Charles Fessenden Morse, ca. 1861-1865. Frontispiece of Letters Written During the Civil War, 1861-1865 (1898), available via Google Books.

Megan Kate Nelson. Courtesy of Drew Fritschel Photography


Masonic & Fraternal Gift Books: "To the Wives, Daughters, Sisters, and Sweethearts of Freemasons"

Masonic_Offering_cover_webGift books were a popular mid-nineteenth-century publication. Usually issued in a highly decorative binding and illustrated with engravings, gift books were collections of poetry, fiction (both usually of a sentintmental nature), and various non-fiction selections. Among middle-class Americans they were a conspicuous way to express friendship or love - with their fanciful bindings, gift books were intended to be displayed in the parlor where they could be seen. The audience for gift books was primarily - perhaps exclusively - women. Women also contributed to gift books; a number of the collected poems and stories in gift books were written by women. So it may come as some surprise that there were a number of gift books published in the 1840s and 1850s that were associated with exclusively male organizations like the Freemasons and the Odd Fellows. Covers of two of these books are pictured here: The Masonic Offering for All Seasons (above) and The Odd Fellows' Offering for 1849 (below).

In the collection of the Van Gorden-Williams Library & Archives, we have a number of fraternal gift books. One otherwise excellent source on gift books placed fraternal gift books under the heading "Gift Books as Propaganda," writing, "the Odd Fellows, Freemasons, Sons of Temperance and Know-Nothing Party often published 'souvenir' books of similar make-up to literary annuals but with content to serve their purposes." While it is true that these fraternal gift books contain a majority of material that is either directly related to the organization, or which focuses heavily on the goals and tenets (e.g. friendship, love, truth, charity, benevolence, etc.) of the group, it is possible to look at these fraternal gift books in a slightly different way.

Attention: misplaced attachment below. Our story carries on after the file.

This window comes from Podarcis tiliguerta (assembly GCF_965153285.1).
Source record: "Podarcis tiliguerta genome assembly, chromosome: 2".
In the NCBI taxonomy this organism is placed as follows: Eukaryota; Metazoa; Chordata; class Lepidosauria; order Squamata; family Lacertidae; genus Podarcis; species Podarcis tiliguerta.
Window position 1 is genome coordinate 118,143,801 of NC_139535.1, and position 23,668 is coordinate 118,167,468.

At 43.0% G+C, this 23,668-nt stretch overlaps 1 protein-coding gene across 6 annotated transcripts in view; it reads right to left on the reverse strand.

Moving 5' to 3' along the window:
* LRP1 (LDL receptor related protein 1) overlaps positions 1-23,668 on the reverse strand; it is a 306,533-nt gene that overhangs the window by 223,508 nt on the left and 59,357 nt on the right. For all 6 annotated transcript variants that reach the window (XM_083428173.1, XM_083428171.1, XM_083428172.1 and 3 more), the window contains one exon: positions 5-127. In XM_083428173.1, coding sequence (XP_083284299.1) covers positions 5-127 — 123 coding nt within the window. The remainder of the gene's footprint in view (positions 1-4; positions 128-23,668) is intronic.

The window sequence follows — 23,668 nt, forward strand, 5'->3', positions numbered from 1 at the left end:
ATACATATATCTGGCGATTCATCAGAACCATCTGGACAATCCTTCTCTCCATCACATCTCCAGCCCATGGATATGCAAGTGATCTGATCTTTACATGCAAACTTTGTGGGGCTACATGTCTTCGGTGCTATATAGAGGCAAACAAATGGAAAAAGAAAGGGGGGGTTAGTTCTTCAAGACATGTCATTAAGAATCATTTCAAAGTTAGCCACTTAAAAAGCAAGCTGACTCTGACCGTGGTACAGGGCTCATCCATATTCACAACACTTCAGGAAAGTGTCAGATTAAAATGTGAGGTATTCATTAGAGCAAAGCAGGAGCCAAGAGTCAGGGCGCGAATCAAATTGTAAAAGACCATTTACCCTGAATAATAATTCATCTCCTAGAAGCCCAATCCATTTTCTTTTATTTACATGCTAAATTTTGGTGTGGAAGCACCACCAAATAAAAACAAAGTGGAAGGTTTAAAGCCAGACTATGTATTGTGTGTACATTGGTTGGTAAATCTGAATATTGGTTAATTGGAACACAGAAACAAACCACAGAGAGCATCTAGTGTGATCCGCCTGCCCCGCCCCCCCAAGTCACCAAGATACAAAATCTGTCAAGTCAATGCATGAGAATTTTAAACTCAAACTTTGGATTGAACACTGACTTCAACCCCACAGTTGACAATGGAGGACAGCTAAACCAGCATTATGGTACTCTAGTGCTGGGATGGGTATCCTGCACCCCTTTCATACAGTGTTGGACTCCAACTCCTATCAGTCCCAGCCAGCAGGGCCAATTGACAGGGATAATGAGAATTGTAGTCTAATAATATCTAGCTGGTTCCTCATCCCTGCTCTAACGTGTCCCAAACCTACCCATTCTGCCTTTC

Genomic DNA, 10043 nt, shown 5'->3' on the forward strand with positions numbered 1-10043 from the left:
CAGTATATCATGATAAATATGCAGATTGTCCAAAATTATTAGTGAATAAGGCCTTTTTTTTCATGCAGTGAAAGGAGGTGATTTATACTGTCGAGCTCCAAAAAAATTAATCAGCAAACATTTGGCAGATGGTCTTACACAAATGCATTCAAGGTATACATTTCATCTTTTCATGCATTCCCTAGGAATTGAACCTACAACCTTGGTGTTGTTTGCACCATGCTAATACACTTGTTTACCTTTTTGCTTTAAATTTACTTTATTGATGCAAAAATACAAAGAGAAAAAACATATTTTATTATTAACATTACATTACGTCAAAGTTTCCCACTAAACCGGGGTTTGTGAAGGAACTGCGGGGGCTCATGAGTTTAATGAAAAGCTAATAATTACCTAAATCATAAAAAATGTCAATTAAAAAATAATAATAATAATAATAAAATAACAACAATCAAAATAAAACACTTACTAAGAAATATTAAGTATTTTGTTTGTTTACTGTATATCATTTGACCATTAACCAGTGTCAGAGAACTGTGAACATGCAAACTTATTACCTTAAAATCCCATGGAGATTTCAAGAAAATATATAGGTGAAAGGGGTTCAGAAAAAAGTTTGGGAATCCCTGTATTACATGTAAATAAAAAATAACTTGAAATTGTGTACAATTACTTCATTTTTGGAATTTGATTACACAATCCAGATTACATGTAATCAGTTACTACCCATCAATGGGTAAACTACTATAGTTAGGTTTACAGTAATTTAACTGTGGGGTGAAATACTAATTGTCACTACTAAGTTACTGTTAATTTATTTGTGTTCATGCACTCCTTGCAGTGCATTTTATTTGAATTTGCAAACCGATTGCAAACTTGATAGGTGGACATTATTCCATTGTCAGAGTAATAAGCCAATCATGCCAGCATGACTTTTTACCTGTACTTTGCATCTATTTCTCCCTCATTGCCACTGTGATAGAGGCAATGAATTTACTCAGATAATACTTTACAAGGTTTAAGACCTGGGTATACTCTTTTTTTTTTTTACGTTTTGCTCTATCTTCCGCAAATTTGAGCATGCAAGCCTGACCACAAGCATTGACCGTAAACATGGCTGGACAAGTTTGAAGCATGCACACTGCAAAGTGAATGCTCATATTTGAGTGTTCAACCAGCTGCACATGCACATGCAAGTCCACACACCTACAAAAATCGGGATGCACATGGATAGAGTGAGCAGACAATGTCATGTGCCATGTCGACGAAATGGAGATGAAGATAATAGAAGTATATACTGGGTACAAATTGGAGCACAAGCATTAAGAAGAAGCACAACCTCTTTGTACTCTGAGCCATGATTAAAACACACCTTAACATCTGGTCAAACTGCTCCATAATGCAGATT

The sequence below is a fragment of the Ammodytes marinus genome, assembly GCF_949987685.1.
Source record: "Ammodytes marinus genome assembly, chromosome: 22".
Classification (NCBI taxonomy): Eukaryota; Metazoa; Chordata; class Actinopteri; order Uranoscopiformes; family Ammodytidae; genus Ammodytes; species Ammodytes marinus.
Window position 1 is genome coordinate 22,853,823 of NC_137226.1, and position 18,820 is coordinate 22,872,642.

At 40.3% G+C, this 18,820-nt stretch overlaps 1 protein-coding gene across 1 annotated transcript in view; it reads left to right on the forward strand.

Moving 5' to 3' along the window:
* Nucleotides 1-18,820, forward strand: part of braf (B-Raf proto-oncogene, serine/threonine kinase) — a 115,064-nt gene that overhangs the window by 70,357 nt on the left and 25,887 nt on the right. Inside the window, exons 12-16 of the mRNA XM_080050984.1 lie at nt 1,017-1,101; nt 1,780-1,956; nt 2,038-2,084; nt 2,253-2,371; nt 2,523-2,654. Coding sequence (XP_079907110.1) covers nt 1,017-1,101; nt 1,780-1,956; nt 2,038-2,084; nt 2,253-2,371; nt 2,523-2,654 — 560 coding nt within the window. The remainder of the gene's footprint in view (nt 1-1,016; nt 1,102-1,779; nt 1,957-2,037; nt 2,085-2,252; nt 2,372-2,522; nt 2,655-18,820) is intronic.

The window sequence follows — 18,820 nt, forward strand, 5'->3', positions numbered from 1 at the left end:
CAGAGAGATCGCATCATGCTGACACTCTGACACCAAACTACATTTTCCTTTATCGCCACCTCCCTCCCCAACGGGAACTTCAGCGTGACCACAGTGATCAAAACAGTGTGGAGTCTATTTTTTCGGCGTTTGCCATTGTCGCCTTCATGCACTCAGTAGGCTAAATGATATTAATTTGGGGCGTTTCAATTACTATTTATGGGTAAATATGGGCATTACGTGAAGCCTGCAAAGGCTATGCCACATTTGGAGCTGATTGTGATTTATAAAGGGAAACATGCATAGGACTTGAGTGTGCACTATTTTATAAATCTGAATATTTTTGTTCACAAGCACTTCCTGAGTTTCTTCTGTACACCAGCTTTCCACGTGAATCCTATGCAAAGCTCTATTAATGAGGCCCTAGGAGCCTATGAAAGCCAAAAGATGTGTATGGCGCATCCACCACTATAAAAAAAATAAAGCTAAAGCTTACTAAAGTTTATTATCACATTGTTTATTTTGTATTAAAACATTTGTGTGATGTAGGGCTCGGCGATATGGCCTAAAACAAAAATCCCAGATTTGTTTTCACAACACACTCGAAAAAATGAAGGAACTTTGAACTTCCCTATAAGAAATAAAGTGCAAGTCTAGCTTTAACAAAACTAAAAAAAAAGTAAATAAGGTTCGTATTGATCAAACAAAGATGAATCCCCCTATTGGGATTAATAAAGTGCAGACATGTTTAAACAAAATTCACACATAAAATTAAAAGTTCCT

Odd_Fellows_Offering_for_1849_cover_webFreemasonry in the nineteenth-century lodge room was an exclusively male event. Home life, however, was different. As we've written in earlier posts, nineteenth-century women were familiar with Masonic symbols and participated in Freemasonry through the decoration of Masonic aprons, the making of Masonic-themed samplers, the making of quilts embellished with Masonic symbols, and even the illustration of a Masonic "Mark book." Perhaps it is not too much of a stretch to imagine that a man who was a Mason might have wanted to share his enthusiasm about Freemasonry or other fraternal organizations with a female member of his family in a way that was both culturally and fraternally approved. A fraternal gift book, given as a birthday, Christmas, or even New Year's gift, would have fit the bill perfectly.

The evidence of Masons wanting to share their knowledge about the teachings of Freemasonry with female loved ones is made explicit in these gift books. In the preface to The Masonic Offering for All Seasons, published in the early 1850s and dedicated to the "Wives, Daughters, Sisters, and Sweethearts of Freemasons," the editor writes:

"Every Society of any standing has its Annual [i.e. literary annual, or gift book]; and why not the Masonic Order? It has principles inferior to none--evidences equal to any; and, if antiquity has aught to do with the matter, Masons undoubtedly take precedence.

The gentler sex should learn more of Masonry; and this is one object of this book. It sets forth these truths that will not only prove a blessing to them, but to those around the social circle; and it will enable them more powerfully to wield that influence they are so admirably adapted to exercise, for the benefit of themselves and others."